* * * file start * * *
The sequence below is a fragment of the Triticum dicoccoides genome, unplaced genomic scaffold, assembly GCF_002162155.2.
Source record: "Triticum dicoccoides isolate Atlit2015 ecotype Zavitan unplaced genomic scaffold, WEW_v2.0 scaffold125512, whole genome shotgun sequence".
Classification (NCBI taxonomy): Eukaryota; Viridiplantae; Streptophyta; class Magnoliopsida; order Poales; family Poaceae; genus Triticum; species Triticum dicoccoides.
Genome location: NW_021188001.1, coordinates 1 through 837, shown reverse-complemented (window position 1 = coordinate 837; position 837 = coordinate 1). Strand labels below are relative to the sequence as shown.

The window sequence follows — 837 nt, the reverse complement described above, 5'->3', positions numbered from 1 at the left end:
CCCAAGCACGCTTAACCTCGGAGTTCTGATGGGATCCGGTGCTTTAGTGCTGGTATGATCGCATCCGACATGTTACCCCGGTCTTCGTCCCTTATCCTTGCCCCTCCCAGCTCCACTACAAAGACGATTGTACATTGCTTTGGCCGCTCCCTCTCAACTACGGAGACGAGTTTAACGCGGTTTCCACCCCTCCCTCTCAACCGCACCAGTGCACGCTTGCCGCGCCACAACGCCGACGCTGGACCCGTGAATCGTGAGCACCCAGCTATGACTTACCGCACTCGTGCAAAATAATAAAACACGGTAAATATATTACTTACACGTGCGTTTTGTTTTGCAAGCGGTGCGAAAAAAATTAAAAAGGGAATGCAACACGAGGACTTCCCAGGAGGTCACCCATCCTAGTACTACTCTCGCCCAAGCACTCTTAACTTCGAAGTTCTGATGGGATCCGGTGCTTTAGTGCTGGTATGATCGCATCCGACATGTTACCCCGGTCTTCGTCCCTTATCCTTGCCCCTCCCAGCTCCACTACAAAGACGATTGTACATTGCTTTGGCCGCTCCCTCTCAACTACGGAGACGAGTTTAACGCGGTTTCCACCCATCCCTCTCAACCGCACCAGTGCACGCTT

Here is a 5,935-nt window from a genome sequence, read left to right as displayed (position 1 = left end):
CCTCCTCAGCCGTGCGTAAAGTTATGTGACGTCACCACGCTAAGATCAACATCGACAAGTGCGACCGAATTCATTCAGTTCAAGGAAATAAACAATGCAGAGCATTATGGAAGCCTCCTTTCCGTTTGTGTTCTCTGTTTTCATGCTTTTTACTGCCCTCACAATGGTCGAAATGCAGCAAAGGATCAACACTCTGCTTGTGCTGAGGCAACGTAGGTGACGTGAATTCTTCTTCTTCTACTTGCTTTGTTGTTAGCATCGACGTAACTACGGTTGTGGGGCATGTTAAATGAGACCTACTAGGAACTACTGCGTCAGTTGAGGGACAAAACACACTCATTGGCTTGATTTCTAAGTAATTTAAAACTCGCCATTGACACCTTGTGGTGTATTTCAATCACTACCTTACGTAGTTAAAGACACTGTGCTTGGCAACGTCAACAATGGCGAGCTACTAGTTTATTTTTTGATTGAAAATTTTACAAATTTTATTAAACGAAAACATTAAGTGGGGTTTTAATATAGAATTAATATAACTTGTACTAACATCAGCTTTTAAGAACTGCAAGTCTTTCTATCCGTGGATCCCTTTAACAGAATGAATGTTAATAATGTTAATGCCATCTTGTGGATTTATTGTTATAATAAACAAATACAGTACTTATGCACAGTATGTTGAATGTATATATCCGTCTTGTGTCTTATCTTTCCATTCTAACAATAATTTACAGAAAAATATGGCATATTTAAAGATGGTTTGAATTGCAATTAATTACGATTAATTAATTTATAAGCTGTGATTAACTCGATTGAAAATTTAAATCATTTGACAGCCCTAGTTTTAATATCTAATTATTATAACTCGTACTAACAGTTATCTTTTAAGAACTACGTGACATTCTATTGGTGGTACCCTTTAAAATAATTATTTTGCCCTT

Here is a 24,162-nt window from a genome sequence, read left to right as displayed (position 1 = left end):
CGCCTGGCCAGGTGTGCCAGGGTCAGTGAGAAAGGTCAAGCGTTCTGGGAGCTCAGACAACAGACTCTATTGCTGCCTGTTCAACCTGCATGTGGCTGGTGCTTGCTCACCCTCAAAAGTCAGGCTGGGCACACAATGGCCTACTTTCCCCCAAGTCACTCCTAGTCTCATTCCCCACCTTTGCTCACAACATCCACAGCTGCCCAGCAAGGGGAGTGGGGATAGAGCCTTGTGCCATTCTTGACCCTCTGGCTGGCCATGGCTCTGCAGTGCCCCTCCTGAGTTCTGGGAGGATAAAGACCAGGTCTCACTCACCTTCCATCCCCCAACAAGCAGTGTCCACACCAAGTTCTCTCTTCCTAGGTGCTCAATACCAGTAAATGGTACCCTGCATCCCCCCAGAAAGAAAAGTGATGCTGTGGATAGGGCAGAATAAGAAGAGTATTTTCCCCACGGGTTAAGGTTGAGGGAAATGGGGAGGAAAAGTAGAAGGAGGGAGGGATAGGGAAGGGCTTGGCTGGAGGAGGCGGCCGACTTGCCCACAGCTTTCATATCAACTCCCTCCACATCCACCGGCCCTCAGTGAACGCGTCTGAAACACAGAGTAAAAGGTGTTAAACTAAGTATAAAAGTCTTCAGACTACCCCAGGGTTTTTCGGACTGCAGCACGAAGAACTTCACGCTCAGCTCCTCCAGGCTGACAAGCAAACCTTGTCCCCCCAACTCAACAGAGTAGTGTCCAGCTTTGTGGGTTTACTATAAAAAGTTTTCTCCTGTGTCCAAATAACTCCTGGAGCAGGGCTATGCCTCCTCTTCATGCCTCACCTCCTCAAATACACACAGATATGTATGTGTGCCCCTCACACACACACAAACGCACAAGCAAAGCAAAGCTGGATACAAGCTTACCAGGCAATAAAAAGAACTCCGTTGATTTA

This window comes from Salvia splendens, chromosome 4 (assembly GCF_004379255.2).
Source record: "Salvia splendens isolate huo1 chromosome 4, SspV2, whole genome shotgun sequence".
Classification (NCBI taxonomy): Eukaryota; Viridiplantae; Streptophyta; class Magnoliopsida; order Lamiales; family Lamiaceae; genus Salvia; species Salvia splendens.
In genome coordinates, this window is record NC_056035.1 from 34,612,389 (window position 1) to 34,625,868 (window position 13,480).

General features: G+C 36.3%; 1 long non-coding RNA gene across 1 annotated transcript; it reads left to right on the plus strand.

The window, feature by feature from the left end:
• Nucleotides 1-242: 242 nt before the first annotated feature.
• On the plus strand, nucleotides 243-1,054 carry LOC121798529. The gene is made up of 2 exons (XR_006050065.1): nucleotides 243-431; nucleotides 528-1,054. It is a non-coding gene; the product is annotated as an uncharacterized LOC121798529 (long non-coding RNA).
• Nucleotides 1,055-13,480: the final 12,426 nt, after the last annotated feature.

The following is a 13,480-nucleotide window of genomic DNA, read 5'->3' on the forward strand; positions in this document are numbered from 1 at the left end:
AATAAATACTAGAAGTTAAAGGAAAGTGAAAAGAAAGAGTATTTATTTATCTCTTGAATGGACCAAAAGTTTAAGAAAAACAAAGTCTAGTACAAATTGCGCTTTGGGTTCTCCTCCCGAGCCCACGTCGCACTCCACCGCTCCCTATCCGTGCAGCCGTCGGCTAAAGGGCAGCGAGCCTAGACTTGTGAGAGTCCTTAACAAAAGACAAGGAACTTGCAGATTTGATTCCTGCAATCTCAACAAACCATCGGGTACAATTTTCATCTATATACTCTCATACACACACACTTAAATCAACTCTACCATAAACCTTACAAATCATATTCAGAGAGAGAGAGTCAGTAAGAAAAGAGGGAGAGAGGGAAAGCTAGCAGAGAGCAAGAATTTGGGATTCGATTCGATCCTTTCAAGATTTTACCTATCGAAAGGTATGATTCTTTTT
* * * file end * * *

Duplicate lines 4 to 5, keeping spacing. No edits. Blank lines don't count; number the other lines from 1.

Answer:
Genome location: NW_021188001.1, coordinates 1 through 837, shown reverse-complemented (window position 1 = coordinate 837; position 837 = coordinate 1). Strand labels below are relative to the sequence as shown.

The window sequence follows — 837 nt, the reverse complement described above, 5'->3', positions numbered from 1 at the left end: